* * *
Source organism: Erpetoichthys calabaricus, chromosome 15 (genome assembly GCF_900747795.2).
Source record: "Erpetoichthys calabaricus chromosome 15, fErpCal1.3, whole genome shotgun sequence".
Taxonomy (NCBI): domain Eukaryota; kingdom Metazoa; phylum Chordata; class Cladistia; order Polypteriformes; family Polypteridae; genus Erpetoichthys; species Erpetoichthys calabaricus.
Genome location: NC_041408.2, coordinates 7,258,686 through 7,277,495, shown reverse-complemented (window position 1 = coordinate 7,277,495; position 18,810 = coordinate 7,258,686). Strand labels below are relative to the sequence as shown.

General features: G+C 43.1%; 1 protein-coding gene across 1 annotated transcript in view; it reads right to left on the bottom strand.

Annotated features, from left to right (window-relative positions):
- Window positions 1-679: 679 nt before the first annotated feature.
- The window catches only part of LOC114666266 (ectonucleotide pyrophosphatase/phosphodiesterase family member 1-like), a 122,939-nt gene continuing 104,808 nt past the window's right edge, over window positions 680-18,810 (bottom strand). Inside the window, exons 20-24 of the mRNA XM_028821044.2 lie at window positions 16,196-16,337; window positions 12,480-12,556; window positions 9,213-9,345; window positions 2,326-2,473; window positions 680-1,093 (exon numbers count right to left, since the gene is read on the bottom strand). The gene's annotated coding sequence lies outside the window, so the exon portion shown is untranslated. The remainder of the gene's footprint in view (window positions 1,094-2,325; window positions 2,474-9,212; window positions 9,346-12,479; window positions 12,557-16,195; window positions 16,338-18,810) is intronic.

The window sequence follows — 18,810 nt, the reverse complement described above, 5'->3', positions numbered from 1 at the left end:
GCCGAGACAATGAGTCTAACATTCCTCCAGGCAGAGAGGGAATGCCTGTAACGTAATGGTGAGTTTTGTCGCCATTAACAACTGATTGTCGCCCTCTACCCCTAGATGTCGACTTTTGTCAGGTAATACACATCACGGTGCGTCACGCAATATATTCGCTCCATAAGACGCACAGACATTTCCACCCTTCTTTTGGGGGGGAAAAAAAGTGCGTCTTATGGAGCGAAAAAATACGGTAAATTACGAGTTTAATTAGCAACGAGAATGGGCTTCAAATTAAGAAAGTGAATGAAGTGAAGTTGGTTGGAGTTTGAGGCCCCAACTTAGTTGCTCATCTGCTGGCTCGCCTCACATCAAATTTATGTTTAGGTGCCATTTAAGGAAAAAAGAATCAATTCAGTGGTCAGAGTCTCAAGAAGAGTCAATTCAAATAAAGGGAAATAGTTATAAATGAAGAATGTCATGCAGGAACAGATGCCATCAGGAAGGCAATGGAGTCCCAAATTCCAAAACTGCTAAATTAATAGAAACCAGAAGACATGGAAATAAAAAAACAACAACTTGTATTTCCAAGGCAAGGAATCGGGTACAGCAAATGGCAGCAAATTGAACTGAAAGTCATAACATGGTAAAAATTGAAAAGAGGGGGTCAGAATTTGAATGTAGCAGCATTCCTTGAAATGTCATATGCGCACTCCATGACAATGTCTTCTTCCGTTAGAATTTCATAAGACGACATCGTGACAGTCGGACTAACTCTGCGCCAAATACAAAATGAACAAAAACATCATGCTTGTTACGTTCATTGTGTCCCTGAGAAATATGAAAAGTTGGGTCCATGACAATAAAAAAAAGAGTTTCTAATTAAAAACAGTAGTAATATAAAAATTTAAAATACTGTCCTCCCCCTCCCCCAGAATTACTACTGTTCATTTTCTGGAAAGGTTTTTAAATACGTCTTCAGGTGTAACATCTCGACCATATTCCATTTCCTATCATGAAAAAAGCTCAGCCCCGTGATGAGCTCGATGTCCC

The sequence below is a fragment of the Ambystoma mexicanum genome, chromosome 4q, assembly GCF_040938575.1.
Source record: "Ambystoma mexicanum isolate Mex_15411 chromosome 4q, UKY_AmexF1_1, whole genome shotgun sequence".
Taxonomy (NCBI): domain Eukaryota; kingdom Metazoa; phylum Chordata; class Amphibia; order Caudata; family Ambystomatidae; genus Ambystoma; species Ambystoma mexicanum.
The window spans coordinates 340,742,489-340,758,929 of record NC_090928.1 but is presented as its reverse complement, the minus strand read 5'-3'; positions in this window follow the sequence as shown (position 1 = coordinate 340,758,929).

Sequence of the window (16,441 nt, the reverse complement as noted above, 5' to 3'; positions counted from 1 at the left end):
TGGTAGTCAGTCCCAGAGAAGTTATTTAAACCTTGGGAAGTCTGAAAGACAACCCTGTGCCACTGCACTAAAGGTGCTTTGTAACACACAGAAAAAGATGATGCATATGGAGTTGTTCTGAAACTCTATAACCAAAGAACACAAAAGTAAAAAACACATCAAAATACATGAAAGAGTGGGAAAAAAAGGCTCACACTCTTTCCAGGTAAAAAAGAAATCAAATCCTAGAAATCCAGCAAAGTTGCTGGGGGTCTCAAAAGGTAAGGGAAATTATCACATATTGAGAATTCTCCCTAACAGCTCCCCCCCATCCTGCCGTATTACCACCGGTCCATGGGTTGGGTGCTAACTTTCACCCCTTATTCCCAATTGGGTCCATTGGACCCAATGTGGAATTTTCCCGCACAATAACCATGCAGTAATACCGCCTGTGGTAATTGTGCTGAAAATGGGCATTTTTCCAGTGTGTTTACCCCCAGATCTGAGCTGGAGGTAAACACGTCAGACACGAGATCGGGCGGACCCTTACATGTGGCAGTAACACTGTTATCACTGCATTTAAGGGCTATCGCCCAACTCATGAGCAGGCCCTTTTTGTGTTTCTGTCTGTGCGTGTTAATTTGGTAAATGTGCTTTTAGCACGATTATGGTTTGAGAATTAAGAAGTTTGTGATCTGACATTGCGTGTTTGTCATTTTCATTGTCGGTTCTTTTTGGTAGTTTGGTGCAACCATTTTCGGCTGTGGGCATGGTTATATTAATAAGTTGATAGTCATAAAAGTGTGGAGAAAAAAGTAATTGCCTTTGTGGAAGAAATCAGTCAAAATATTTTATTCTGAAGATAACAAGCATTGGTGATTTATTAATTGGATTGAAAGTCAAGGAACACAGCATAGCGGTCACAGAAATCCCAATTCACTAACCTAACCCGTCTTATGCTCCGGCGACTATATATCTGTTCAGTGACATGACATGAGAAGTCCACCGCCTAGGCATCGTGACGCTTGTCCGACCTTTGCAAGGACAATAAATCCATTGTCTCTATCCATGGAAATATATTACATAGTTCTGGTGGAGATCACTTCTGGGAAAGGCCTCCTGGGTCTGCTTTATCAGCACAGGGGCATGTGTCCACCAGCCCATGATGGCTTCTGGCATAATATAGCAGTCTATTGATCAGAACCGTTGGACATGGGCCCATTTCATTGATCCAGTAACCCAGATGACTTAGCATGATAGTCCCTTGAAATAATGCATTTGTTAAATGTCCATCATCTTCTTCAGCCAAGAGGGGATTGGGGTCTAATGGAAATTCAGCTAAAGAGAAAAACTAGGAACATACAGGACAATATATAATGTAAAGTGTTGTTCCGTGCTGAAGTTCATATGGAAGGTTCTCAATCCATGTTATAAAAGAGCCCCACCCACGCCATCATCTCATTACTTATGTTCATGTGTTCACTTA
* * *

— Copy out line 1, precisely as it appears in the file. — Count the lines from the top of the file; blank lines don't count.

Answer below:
Source organism: Erpetoichthys calabaricus, chromosome 15 (genome assembly GCF_900747795.2).